Blackberry Mountain is a private, gated,
deed restricted community. Properties for sale may be viewed when
accompanied by real estate agents and property owners only.
Phone 706 273.3100
Fax 706 273.3201
After Hours Emergencies
Water and Gate Systems
(leave name, phone number and brief message)
25 Blackberry Mountain Drive #8101
Ellijay, GA 30536
Bylaws & CCRs
Rich Baker, Secretary
Member at Large
the privacy of Blackberry Mountain Association members, the
membership directory is not available to the public. Contact the
association office to obtain a copy of the directory.
|October Road Clean-Up
Workers and tree-cuting equipment will be on the roads throughout the month. Please use caution when driving and walking. SLOW DOWN.
Download the September 2017 Blackberry Juice.
the image to download the Adobe Acrobat Reader pdf file.
Closing for the purchase of the 13 parcels/18 acre tract bounded by Blackberry Mountain Drive, Indian Cave Road and Pheasant Run Lane occurred on April 6, 2017. This purchase by Blackberry Mountain Association fulfills a commitment made to its members in 1995. This action prevents the development of the tract into 13 small acreage home lots and the resulting negative impact on the Association's infrastructure, roads, water supplies and residents’ property values. This was Blackberry's last developer-owned tract, and its purchase means that Association members now have control of the entirety of Blackberry Mountain. At the same time, it preserves the tract as a natural, wooded green space, wildlife habitat and a valuable asset to Blackberry residents.
The 18 acre tract was purchased for $130,000. $49,000 from the Association's reserve account was used as a down payment, and the balance has been financed. The down payment and monthly payments will NOT necessitate the need for either a special assessment or an increase in quarterly assessments.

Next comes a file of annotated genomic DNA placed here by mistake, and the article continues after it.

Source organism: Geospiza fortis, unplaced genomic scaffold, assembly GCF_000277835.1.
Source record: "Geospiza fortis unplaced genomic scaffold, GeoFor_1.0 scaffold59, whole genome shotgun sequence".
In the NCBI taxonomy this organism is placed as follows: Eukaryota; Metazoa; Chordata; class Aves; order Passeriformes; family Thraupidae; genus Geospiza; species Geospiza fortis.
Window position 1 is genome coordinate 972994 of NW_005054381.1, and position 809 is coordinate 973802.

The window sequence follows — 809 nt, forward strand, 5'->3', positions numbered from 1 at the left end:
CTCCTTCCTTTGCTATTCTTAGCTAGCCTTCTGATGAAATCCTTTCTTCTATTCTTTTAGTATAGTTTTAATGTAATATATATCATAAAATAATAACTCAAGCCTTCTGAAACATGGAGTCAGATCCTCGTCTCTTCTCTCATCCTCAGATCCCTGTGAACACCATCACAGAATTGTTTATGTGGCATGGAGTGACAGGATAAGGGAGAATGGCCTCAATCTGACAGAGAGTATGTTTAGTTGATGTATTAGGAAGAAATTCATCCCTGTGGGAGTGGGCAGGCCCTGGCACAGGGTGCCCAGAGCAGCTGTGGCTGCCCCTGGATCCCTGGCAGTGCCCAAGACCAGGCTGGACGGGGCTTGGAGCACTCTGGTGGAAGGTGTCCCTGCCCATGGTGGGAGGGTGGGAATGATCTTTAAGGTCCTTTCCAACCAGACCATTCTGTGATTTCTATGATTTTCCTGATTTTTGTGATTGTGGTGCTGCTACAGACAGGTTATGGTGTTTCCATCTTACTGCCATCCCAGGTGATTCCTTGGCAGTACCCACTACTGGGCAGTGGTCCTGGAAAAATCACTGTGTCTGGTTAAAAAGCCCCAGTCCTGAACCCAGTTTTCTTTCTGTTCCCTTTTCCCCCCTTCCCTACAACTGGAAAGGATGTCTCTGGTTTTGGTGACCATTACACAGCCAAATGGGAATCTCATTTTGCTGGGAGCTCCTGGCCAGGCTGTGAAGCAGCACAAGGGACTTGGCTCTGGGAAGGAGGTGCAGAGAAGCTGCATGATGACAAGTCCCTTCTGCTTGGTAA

The 18 acres will remain as open green space and part of the Association's common areas.
This is a tremendous achievement. For the first time since the development's origin in 1981, Association members now have ownership of all of Blackberry Mountain.
|Building on the colonial America concept of town watch, Community Watch is simply an organized group of neighbors committed to vandalism and crime detection and prevention - NOT intervention.
Communication is a key element of this program, and technology can be a useful communication tool. If interested, check out and join the Blackberry Mountain Next Door Community.
Annual Meeting 2016
Download the Annual Meeting December 2016 Blackberry Juice.
the image to download the Adobe Acrobat Reader pdf file.
are present in Blackberry. Please do not leave any food
out (bird feeders, deer, pet food or garbage). Bears have
a very keen sense of smell, it is dangerous for the bear
and for residents by luring bears away from their natural
food sources and dissolving the bear’s natural fear of
humans. Removing the food source to bears is a critical
step in resolving bear/human conflict. It may take a few
days for the bear to learn that it is no longer going to
be provided with a free and easy meal; once he does he
will move on to another area. There have been no recorded